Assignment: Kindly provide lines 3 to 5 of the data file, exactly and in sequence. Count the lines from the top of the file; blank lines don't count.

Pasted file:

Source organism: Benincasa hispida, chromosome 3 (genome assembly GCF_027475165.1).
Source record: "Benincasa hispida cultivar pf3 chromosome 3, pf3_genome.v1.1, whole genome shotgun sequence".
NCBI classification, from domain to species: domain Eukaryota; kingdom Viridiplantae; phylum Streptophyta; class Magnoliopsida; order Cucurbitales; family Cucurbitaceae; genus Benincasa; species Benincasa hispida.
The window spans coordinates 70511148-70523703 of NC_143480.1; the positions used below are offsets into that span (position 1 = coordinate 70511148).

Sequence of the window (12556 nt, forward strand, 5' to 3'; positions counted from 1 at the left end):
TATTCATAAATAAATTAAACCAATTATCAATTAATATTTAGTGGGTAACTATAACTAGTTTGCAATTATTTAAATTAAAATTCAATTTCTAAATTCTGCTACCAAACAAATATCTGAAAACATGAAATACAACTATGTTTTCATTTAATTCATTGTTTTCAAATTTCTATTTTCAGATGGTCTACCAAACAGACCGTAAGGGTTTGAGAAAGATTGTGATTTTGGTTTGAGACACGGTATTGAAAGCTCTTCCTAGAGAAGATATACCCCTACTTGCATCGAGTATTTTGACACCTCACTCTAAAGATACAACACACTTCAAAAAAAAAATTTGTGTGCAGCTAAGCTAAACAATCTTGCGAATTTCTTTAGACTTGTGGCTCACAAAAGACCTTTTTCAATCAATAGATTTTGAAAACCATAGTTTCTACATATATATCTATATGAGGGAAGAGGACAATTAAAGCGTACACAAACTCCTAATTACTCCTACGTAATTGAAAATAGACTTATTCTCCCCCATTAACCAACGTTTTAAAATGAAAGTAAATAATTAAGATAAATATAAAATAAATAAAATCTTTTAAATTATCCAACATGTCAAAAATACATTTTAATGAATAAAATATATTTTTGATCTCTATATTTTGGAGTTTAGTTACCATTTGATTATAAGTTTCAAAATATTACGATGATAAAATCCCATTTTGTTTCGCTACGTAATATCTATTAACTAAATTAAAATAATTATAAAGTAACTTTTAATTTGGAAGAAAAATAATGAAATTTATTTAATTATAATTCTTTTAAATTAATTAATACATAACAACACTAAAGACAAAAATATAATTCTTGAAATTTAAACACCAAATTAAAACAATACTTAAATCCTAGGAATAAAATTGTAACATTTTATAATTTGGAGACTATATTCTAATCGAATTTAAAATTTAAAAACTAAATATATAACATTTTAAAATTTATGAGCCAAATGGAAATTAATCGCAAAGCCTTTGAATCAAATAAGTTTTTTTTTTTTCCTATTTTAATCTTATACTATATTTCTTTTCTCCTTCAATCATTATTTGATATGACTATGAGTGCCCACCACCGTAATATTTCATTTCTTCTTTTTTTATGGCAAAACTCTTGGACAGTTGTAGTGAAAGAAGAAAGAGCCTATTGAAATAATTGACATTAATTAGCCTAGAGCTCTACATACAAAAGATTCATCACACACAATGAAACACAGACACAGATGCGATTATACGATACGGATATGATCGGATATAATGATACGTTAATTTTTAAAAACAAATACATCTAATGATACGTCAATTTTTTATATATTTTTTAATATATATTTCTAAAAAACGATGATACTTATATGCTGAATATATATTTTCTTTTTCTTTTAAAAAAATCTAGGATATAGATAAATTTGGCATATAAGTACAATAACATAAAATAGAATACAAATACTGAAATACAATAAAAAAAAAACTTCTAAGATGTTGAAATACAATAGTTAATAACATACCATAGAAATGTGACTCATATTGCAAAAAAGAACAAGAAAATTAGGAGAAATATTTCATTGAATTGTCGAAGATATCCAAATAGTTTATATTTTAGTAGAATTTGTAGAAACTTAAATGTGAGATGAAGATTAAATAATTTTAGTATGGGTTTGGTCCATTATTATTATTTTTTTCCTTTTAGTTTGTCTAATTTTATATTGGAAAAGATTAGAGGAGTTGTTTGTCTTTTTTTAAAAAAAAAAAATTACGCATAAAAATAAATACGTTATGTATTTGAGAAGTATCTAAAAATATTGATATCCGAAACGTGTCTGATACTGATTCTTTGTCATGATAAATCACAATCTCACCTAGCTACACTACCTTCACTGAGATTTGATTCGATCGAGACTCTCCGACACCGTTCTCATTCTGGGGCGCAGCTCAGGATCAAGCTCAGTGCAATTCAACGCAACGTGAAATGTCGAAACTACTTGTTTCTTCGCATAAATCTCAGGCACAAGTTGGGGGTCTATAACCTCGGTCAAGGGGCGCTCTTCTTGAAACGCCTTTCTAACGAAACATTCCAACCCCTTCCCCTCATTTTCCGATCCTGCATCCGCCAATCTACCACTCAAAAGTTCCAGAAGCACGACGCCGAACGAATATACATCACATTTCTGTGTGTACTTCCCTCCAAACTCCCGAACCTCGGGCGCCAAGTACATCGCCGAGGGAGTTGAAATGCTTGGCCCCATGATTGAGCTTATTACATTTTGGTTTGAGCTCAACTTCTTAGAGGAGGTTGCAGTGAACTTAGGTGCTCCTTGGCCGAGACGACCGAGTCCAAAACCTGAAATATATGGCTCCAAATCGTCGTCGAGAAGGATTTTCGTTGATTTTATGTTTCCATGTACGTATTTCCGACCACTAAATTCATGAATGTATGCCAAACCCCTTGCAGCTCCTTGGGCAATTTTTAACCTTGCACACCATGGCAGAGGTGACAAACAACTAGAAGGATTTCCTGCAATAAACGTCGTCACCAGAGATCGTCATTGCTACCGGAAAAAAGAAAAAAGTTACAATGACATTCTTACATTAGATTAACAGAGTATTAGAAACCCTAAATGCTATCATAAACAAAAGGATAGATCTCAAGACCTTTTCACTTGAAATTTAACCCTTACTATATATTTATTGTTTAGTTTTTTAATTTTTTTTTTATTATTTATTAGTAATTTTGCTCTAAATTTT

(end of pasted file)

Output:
NCBI classification, from domain to species: domain Eukaryota; kingdom Viridiplantae; phylum Streptophyta; class Magnoliopsida; order Cucurbitales; family Cucurbitaceae; genus Benincasa; species Benincasa hispida.
The window spans coordinates 70511148-70523703 of NC_143480.1; the positions used below are offsets into that span (position 1 = coordinate 70511148).

Sequence of the window (12556 nt, forward strand, 5' to 3'; positions counted from 1 at the left end):